Saturday, May 28, 2016

Seats (Part 2)

Continued from Seats (Part 1)
I spent a lot of time prepping for the actual carbon fiber layup. Some of my brackets didn't fit quite the way I'd like, so I did a lot of fiddling to get everything right. After that, I trial fitted and then shaped the seat to fit exactly how I wanted it.

Once I was satisfied, I began using duct tape and plastic drop cloth to protect the fuselage from any epoxy drips.

After one more trial fit, I got ready for layup. Two layers on the bottom, two layers on the top, each with one layer 45 degrees to the other. I wet out the carbon fiber between two sheets of plastic in order to keep the carbon fiber layers from shifting. It didn't work as well as I hoped, and the epoxy was beginning to set up before I had it on the foam. Apart from that, the process went fairly smoothly. Seat went onto the bottom layers, which was then lifted into position in between the spars. The top layers were then placed on top, and everything was pressed together and smoothed out, then left to cure.

Final trial fit:

With carbon fiber and curing:

After it was cured, I gently but firmly removed the seat from the plane. Next I'll need to cut out and add a tunnel for the elevator pushrod, holes for the control sticks, and then work on the back of the seat.

I found a picture of the plywood cutting process, and am uploading it just for my record below.

Wednesday, May 25, 2016

Seats (Part 1)

After two solid months of doing little nothing projects here and there and generally not accomplishing very much, the weather finally got nice enough to start doing some fiberglassing. So I decided to build my seats next, because 1. it's a smaller fiberglass project to get me back in the swing of it before I tackle the wings, and 2. once I have the seats in place I can set my rudder pedals, my control sticks height, canopy and therefore aft deck height, and also sit on it and make airplane noises. I'm using carbon fiber for its strength to weight ratio, and because the seat giving way in flight would cause the airplane to be uncontrollable, so I want it as strong as possible. At this point I intend to build as much of the plane with vinylester resin as possible, because it cures very fast compared to just about every viable epoxy I've tried. However, there's some solid research that suggests vinylester doesn't bond well with carbon fiber, so I'm using West Systems epoxy instead. West Systems is fantastic stuff, but it takes about 6 hours to cure at 70* F, and that time goes up dramatically as temperature goes down. This week is all warm days, so I'm gonna try to knock this out before the end of the week.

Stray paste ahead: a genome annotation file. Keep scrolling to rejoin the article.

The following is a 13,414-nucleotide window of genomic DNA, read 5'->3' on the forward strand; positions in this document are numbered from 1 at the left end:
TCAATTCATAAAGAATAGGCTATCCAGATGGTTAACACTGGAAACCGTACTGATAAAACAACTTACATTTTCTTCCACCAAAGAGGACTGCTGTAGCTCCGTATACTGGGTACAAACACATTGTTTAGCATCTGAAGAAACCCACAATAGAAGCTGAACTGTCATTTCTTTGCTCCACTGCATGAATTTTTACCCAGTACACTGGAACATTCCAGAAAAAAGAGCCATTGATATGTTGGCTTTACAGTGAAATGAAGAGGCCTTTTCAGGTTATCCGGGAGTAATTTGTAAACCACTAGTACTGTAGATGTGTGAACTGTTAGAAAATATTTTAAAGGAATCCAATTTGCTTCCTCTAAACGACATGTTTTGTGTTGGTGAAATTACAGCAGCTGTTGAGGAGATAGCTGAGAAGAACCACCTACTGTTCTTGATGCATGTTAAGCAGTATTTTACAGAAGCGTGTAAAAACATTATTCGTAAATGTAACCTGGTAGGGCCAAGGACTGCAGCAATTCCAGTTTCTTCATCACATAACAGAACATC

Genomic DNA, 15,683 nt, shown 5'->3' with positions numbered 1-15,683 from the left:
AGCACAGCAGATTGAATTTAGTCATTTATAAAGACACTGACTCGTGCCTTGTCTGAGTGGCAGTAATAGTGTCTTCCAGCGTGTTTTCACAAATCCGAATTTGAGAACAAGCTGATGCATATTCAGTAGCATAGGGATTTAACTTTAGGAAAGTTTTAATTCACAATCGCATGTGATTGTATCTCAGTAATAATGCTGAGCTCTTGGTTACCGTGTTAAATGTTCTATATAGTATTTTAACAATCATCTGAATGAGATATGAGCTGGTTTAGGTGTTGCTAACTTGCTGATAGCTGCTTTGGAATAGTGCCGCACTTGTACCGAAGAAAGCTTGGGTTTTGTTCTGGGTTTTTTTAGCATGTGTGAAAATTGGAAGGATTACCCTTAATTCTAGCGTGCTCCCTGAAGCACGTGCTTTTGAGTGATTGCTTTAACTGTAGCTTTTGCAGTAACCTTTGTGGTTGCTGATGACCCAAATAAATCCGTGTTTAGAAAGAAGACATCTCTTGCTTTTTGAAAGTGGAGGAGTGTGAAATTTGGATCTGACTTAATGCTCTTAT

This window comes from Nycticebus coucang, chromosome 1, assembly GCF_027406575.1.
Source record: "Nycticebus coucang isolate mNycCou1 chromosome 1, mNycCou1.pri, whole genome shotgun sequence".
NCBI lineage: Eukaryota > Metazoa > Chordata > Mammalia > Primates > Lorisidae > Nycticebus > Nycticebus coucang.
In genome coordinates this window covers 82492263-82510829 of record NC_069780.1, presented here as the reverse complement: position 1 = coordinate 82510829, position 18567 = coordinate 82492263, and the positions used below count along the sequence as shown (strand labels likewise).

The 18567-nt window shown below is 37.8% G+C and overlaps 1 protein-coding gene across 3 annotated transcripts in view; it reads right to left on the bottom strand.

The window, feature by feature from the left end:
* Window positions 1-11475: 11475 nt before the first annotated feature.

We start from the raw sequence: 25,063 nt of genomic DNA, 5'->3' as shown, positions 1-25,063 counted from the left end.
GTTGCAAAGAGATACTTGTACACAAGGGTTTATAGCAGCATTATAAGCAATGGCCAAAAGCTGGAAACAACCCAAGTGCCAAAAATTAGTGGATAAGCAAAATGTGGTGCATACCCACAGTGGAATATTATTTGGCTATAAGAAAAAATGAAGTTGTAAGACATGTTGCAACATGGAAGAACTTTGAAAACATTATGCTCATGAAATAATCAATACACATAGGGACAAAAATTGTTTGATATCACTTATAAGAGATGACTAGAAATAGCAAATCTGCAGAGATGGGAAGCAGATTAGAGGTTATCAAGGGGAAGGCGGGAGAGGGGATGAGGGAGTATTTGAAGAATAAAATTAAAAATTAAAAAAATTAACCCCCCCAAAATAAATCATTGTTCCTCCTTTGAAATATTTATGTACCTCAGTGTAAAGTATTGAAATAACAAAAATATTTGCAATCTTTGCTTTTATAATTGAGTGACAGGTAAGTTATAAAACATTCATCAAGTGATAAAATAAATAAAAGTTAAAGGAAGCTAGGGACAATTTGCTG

I started with ½" foam, sliced into 2" strips. I epoxied 3/32" plywood in between each strip, so the strips of wood and foam are oriented length-wise in relation to the aircraft.

Once that had cured, I cut the panel into two pieces, one to match the seat back, and one to make up the flat bottom of the seat. I also built about the crummiest looking jig you could imagine to get the angle of the two pieces right, but it worked out just fine for my purposes.

I didn't get a good picture of it, but I cut slots right next to each of the wooden stringers in both panels, then used that same 3/32 plywood to make biscuits to fit in them to really strengthen the joint. Once I had them all prepped and trial-fitted, I mixed up my epoxy and went to work. Obviously no pictures of the process, but it was messy and the epoxy gets hot in the cup pretty quick when it's 80 degree weather. No misadventures, however, and with a carefully calibrated weight on top, and carefully calibrated heat lamps in place, the curing process could begin. Tomorrow I hope to begin laying my carbon fiber and start making this look more like a fancy seat for a composite aircraft (and less like I have no idea what I'm doing.)
Continued in Seats (Part 2)